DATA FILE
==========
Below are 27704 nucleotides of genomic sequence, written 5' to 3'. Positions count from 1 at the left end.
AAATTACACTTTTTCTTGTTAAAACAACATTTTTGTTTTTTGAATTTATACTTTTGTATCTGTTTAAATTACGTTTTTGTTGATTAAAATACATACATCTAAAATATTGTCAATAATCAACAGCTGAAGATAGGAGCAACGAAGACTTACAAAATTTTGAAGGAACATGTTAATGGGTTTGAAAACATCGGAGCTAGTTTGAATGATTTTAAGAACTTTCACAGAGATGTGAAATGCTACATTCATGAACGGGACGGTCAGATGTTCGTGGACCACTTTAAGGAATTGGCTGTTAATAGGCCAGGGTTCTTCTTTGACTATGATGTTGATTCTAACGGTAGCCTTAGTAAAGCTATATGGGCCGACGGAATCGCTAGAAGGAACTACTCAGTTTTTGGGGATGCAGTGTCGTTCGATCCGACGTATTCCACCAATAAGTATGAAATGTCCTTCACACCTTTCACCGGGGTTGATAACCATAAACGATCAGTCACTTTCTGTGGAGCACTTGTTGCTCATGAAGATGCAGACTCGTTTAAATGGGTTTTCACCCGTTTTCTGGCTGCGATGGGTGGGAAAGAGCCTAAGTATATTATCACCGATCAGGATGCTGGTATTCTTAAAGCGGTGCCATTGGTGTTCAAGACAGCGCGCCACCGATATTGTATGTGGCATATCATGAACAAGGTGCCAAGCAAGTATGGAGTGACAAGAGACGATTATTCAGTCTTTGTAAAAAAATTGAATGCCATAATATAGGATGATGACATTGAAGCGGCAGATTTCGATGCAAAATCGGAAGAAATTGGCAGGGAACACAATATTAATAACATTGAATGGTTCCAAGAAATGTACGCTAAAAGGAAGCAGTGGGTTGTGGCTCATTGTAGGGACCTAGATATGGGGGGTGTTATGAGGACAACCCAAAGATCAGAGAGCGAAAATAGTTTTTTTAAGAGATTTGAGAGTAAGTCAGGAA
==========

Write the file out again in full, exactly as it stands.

Below are 27704 nucleotides of genomic sequence, written 5' to 3'. Positions count from 1 at the left end.
AAATTACACTTTTTCTTGTTAAAACAACATTTTTGTTTTTTGAATTTATACTTTTGTATCTGTTTAAATTACGTTTTTGTTGATTAAAATACATACATCTAAAATATTGTCAATAATCAACAGCTGAAGATAGGAGCAACGAAGACTTACAAAATTTTGAAGGAACATGTTAATGGGTTTGAAAACATCGGAGCTAGTTTGAATGATTTTAAGAACTTTCACAGAGATGTGAAATGCTACATTCATGAACGGGACGGTCAGATGTTCGTGGACCACTTTAAGGAATTGGCTGTTAATAGGCCAGGGTTCTTCTTTGACTATGATGTTGATTCTAACGGTAGCCTTAGTAAAGCTATATGGGCCGACGGAATCGCTAGAAGGAACTACTCAGTTTTTGGGGATGCAGTGTCGTTCGATCCGACGTATTCCACCAATAAGTATGAAATGTCCTTCACACCTTTCACCGGGGTTGATAACCATAAACGATCAGTCACTTTCTGTGGAGCACTTGTTGCTCATGAAGATGCAGACTCGTTTAAATGGGTTTTCACCCGTTTTCTGGCTGCGATGGGTGGGAAAGAGCCTAAGTATATTATCACCGATCAGGATGCTGGTATTCTTAAAGCGGTGCCATTGGTGTTCAAGACAGCGCGCCACCGATATTGTATGTGGCATATCATGAACAAGGTGCCAAGCAAGTATGGAGTGACAAGAGACGATTATTCAGTCTTTGTAAAAAAATTGAATGCCATAATATAGGATGATGACATTGAAGCGGCAGATTTCGATGCAAAATCGGAAGAAATTGGCAGGGAACACAATATTAATAACATTGAATGGTTCCAAGAAATGTACGCTAAAAGGAAGCAGTGGGTTGTGGCTCATTGTAGGGACCTAGATATGGGGGGTGTTATGAGGACAACCCAAAGATCAGAGAGCGAAAATAGTTTTTTTAAGAGATTTGAGAGTAAGTCAGGAA